Taste and nutrition as well as the health benefits of tomatoes have been highly valued. Enjoyed all over the world, they are essential ingredients in the diets of many cultures. Yet the plant has a spotty past, including myths, misconceptions and controversy, and the challenges of modern mass production of the tomato continue to spark debate. Yet there is no debate over the intrinsic health benefits of the tomato. The tomato is treasured for its nutritional value as much as for its delicious taste.
History of the Tomato
Peru is generally credited with first cultivating of the fruit now known as the tomato. The tomatoes of that day were tiny compared to modern tomatoes, but were already a valued food, bred for flavor. From Peru, the tomato spread through Southern and Central America. Mexico’s Aztecs prized them, using them extensively in their cooking, including salsa. When the Spanish invaded Mexico during the early 1500’s, the Aztecs developed a new, gruesome recipe involving tomatoes. The fruit was served with the flesh of the Spanish invaders.
Some believe it was the Spanish Conquistador Hernando Cortés who brought the tomato to Europe after conquering the Aztec capital, Tenochtítlan, now Mexico City. Others believe Christopher Columbus brought plants back to Europe with him as early as 1493. An Italian herbal document in 1544 mentions the tomato as pomo d’oro, or golden apple. In 1597, English surgeon John Gerard published an herbal declaring that the tomato was poisonous and not to be eaten, prompting a century or two of excluding the fruit from British and colonial diets.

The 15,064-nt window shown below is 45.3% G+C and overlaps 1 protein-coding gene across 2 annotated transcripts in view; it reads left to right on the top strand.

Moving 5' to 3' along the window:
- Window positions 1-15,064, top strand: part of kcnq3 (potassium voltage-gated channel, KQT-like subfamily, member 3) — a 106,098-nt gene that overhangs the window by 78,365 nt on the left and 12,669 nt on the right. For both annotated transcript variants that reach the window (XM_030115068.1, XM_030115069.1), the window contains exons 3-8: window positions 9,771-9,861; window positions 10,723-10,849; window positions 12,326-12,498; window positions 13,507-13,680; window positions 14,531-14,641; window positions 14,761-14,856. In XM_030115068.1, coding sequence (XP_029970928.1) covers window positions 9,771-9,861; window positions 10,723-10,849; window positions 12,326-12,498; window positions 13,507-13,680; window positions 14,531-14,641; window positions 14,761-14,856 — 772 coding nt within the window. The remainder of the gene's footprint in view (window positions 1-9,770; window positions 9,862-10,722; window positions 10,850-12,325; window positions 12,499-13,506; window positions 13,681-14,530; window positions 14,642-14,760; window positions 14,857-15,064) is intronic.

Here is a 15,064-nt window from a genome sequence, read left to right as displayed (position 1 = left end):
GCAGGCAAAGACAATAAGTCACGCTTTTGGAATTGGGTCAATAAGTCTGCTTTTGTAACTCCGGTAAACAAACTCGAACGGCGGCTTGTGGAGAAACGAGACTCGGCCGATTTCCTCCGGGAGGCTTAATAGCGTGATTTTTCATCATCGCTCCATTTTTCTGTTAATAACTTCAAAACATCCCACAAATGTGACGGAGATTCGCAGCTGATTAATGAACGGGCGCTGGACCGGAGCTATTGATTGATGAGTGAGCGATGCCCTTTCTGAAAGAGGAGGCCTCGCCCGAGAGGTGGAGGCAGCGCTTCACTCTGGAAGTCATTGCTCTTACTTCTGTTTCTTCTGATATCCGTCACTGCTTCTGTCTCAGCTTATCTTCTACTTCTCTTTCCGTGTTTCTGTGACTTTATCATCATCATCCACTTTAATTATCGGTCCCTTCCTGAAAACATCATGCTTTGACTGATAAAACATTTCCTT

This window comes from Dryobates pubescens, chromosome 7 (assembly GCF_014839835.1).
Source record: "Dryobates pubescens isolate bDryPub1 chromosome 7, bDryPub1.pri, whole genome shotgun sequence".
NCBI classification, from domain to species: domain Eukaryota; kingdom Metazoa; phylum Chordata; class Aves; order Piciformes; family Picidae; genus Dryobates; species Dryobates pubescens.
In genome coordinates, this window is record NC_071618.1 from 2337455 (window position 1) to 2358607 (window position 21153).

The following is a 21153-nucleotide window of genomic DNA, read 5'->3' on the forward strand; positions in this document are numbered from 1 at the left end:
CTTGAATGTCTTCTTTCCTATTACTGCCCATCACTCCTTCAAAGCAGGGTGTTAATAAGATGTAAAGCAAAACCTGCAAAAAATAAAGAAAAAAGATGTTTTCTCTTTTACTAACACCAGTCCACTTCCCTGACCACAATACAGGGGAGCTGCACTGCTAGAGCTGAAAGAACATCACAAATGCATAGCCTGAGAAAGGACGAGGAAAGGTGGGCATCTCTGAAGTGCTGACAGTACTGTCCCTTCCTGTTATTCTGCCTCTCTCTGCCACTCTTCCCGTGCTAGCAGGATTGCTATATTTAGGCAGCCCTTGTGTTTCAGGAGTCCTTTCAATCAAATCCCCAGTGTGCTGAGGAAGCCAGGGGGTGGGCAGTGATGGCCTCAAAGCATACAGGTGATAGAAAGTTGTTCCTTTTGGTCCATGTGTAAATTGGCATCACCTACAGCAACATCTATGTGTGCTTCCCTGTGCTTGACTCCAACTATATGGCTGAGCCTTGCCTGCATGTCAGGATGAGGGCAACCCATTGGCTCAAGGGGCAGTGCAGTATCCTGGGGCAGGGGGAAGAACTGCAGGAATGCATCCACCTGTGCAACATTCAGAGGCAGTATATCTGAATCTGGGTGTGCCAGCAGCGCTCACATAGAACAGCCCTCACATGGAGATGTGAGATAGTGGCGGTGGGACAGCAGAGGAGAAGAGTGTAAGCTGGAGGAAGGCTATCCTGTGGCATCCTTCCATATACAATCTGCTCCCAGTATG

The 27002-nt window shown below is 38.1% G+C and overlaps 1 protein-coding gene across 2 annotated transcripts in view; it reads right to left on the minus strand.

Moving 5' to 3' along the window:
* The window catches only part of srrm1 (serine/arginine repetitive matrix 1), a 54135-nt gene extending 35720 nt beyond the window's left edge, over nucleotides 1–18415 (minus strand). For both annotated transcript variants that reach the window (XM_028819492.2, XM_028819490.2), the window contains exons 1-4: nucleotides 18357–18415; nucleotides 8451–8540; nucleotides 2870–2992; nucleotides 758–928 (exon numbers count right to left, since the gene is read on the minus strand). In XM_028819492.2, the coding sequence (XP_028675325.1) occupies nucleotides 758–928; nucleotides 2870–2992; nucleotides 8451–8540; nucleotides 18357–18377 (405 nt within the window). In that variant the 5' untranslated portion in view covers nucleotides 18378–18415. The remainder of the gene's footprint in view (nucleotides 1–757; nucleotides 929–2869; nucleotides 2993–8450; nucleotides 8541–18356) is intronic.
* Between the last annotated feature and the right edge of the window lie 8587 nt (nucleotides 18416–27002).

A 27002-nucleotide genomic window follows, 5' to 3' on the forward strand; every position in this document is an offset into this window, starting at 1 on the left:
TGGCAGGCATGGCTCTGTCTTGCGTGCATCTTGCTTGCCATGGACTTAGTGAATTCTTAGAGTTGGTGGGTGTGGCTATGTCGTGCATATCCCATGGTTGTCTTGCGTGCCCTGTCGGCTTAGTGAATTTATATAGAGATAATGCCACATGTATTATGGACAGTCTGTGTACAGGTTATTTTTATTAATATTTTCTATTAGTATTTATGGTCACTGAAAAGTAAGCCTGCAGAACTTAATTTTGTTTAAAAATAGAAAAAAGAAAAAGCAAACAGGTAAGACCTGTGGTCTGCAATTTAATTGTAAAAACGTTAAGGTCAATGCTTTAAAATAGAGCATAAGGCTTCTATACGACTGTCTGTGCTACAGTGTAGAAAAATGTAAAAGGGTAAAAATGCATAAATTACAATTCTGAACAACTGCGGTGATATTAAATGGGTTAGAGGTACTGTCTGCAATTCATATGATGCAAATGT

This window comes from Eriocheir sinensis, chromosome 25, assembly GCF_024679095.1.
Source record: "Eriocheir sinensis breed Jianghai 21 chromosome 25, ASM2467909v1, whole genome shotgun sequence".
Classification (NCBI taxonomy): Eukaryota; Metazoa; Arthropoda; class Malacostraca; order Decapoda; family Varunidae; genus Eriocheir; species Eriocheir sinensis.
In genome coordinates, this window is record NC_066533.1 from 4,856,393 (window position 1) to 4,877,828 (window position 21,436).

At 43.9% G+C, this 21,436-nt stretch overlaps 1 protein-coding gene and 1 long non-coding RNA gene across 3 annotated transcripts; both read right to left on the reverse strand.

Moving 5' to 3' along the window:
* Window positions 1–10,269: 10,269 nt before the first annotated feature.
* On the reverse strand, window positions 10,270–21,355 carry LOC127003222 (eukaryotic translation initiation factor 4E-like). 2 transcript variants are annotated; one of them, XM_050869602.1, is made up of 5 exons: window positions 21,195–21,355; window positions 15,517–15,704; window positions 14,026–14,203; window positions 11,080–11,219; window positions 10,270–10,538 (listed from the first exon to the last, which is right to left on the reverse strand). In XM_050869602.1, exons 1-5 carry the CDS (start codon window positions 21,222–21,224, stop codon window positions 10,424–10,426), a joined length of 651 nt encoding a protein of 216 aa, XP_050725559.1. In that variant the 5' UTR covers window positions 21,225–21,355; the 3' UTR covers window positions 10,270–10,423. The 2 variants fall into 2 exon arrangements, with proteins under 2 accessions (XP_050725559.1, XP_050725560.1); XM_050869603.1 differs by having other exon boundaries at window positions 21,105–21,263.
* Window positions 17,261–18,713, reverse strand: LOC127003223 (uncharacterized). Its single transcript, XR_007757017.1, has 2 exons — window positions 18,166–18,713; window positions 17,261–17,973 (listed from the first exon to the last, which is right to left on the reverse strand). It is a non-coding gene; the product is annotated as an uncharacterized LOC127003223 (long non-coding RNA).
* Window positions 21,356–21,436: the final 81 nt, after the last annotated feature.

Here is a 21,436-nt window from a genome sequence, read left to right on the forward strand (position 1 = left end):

Several theories exist as to why so many believed the tomato was poison. One theory puts the blame on pewter plates, which had a high lead content. Acidic food like tomatoes caused some of the lead to leach into the food, leading to lead poisoning. However, lead poisoning occurs so gradually, over such a long period of time, that many consider it unlikely that the tomato would have been identified as the cause. A more likely theory is that the tomato is considered a member of the nightshade family of plants. Indeed, the tomato leaf is not safe to eat. Eating tomato leaves can cause vomiting, diarrhea and dizziness, and in severe cases, can lead to death.
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